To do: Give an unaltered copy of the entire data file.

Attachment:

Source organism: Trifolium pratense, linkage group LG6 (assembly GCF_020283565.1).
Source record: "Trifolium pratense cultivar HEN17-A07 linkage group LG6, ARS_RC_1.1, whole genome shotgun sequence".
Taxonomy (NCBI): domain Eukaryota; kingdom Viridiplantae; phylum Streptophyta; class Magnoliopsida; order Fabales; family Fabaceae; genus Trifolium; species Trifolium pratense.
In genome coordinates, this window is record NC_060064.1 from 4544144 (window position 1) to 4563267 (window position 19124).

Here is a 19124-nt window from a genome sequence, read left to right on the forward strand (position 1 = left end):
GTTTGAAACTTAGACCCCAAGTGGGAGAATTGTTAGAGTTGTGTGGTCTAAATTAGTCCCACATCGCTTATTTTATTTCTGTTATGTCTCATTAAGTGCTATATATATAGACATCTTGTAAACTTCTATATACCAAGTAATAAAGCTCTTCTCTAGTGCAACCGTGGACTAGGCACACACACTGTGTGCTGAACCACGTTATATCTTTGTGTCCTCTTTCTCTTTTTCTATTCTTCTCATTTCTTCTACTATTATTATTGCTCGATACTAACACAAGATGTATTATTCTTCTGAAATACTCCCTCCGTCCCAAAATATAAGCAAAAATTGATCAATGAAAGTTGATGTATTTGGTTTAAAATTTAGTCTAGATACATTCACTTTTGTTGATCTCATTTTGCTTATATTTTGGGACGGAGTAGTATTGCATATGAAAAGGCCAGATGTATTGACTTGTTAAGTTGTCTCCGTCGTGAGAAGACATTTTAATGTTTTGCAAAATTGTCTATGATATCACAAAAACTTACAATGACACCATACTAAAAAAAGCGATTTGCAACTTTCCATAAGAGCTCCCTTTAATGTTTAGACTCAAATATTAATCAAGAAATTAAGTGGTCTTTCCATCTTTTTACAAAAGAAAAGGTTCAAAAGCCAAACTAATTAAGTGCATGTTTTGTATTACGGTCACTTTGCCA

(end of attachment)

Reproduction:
Source organism: Trifolium pratense, linkage group LG6 (assembly GCF_020283565.1).
Source record: "Trifolium pratense cultivar HEN17-A07 linkage group LG6, ARS_RC_1.1, whole genome shotgun sequence".
Taxonomy (NCBI): domain Eukaryota; kingdom Viridiplantae; phylum Streptophyta; class Magnoliopsida; order Fabales; family Fabaceae; genus Trifolium; species Trifolium pratense.
In genome coordinates, this window is record NC_060064.1 from 4544144 (window position 1) to 4563267 (window position 19124).

Here is a 19124-nt window from a genome sequence, read left to right on the forward strand (position 1 = left end):
GTTTGAAACTTAGACCCCAAGTGGGAGAATTGTTAGAGTTGTGTGGTCTAAATTAGTCCCACATCGCTTATTTTATTTCTGTTATGTCTCATTAAGTGCTATATATATAGACATCTTGTAAACTTCTATATACCAAGTAATAAAGCTCTTCTCTAGTGCAACCGTGGACTAGGCACACACACTGTGTGCTGAACCACGTTATATCTTTGTGTCCTCTTTCTCTTTTTCTATTCTTCTCATTTCTTCTACTATTATTATTGCTCGATACTAACACAAGATGTATTATTCTTCTGAAATACTCCCTCCGTCCCAAAATATAAGCAAAAATTGATCAATGAAAGTTGATGTATTTGGTTTAAAATTTAGTCTAGATACATTCACTTTTGTTGATCTCATTTTGCTTATATTTTGGGACGGAGTAGTATTGCATATGAAAAGGCCAGATGTATTGACTTGTTAAGTTGTCTCCGTCGTGAGAAGACATTTTAATGTTTTGCAAAATTGTCTATGATATCACAAAAACTTACAATGACACCATACTAAAAAAAGCGATTTGCAACTTTCCATAAGAGCTCCCTTTAATGTTTAGACTCAAATATTAATCAAGAAATTAAGTGGTCTTTCCATCTTTTTACAAAAGAAAAGGTTCAAAAGCCAAACTAATTAAGTGCATGTTTTGTATTACGGTCACTTTGCCA